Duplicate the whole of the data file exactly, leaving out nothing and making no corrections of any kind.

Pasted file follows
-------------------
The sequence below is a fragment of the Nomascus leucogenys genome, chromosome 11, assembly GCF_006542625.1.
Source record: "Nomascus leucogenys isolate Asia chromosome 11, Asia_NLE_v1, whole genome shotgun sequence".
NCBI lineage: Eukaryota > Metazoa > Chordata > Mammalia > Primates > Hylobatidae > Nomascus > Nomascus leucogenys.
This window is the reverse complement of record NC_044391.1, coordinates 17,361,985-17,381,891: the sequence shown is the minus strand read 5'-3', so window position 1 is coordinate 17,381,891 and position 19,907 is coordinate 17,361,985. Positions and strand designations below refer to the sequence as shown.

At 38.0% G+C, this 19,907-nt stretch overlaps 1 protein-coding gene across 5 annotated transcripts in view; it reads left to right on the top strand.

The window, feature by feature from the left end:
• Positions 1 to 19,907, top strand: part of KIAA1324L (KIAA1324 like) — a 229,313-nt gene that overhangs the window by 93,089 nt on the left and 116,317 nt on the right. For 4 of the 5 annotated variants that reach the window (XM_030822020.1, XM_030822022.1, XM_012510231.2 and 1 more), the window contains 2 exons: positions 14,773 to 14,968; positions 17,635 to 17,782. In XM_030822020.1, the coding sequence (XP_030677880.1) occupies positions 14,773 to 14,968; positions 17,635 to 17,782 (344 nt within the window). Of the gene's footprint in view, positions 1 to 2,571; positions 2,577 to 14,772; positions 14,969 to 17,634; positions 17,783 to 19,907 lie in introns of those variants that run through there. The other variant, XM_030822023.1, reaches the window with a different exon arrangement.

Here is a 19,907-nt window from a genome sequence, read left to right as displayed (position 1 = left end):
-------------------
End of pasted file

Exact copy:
The sequence below is a fragment of the Nomascus leucogenys genome, chromosome 11, assembly GCF_006542625.1.
Source record: "Nomascus leucogenys isolate Asia chromosome 11, Asia_NLE_v1, whole genome shotgun sequence".
NCBI lineage: Eukaryota > Metazoa > Chordata > Mammalia > Primates > Hylobatidae > Nomascus > Nomascus leucogenys.
This window is the reverse complement of record NC_044391.1, coordinates 17,361,985-17,381,891: the sequence shown is the minus strand read 5'-3', so window position 1 is coordinate 17,381,891 and position 19,907 is coordinate 17,361,985. Positions and strand designations below refer to the sequence as shown.

At 38.0% G+C, this 19,907-nt stretch overlaps 1 protein-coding gene across 5 annotated transcripts in view; it reads left to right on the top strand.

The window, feature by feature from the left end:
• Positions 1 to 19,907, top strand: part of KIAA1324L (KIAA1324 like) — a 229,313-nt gene that overhangs the window by 93,089 nt on the left and 116,317 nt on the right. For 4 of the 5 annotated variants that reach the window (XM_030822020.1, XM_030822022.1, XM_012510231.2 and 1 more), the window contains 2 exons: positions 14,773 to 14,968; positions 17,635 to 17,782. In XM_030822020.1, the coding sequence (XP_030677880.1) occupies positions 14,773 to 14,968; positions 17,635 to 17,782 (344 nt within the window). Of the gene's footprint in view, positions 1 to 2,571; positions 2,577 to 14,772; positions 14,969 to 17,634; positions 17,783 to 19,907 lie in introns of those variants that run through there. The other variant, XM_030822023.1, reaches the window with a different exon arrangement.

Here is a 19,907-nt window from a genome sequence, read left to right as displayed (position 1 = left end):